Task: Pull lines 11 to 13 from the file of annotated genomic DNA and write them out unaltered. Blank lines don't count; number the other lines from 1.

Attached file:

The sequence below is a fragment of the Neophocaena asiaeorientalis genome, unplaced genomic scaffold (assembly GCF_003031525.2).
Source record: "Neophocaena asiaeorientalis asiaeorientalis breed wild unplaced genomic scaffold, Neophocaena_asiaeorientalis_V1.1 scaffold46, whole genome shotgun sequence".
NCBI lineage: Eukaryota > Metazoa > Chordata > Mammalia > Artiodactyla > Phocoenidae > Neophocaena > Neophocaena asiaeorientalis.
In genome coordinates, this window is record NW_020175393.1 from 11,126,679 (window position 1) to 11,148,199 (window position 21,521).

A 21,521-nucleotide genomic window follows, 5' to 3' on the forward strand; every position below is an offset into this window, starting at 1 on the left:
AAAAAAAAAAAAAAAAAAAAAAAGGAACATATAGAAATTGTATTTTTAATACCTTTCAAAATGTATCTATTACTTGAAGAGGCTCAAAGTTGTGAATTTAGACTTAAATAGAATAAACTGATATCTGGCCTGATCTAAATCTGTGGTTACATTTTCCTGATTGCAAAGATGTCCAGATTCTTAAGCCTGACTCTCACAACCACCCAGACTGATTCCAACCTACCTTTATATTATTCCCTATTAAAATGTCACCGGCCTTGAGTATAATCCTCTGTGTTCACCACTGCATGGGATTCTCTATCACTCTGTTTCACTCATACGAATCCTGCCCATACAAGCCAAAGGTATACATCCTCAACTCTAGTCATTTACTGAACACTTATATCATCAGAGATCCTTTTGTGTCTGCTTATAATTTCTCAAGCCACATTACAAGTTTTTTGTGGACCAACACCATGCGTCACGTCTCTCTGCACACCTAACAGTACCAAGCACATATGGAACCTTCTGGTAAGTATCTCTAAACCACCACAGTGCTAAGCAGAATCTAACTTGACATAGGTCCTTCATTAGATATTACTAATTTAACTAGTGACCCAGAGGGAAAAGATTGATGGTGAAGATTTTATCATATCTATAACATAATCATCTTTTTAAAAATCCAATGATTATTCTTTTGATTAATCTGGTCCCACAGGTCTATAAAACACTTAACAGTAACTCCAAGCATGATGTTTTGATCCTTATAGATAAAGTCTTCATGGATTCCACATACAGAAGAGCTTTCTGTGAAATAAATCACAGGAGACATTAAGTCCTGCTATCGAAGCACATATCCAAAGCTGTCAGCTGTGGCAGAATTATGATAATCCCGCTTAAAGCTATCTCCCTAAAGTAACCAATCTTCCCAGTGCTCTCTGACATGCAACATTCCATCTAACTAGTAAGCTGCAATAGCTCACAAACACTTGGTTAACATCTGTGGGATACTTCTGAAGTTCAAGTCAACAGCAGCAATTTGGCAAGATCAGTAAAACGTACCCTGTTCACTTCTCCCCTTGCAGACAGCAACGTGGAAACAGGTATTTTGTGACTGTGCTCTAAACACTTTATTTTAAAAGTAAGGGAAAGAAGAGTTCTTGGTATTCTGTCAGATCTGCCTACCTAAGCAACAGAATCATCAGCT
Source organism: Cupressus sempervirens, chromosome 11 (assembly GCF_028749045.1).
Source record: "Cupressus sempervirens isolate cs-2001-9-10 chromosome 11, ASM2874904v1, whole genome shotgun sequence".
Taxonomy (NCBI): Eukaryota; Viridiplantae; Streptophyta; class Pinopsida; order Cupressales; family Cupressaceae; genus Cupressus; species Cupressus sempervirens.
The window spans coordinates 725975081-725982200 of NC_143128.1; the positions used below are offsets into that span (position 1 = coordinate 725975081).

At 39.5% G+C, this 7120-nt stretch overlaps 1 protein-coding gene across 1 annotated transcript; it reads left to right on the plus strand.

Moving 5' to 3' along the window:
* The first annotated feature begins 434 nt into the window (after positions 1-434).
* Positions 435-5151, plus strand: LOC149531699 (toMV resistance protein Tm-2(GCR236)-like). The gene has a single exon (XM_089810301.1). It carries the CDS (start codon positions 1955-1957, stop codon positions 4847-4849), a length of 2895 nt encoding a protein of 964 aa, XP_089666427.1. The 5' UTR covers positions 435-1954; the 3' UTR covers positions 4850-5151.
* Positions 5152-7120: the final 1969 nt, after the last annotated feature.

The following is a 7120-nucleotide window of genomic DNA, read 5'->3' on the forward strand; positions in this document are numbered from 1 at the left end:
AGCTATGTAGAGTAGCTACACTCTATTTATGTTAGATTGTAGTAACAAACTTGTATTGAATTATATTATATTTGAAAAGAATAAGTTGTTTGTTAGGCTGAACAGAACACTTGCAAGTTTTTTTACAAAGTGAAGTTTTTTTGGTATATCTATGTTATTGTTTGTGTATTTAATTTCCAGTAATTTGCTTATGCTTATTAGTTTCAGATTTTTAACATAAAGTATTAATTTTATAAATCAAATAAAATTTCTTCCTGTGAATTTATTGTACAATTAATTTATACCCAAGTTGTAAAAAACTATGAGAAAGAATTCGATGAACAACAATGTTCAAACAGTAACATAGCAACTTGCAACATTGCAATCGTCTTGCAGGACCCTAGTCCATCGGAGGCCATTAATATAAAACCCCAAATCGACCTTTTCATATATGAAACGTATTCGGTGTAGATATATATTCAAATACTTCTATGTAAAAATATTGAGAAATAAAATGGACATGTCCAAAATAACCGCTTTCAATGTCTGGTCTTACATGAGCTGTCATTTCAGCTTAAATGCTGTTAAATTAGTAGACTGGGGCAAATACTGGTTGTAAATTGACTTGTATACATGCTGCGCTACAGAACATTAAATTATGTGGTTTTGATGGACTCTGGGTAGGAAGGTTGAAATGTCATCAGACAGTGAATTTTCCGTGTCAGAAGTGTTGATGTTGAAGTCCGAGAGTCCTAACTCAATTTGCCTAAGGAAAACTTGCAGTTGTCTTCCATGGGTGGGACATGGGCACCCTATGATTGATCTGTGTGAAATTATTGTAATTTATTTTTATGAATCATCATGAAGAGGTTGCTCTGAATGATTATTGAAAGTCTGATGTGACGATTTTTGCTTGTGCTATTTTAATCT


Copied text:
At 39.5% G+C, this 7120-nt stretch overlaps 1 protein-coding gene across 1 annotated transcript; it reads left to right on the plus strand.

Moving 5' to 3' along the window:
* The first annotated feature begins 434 nt into the window (after positions 1-434).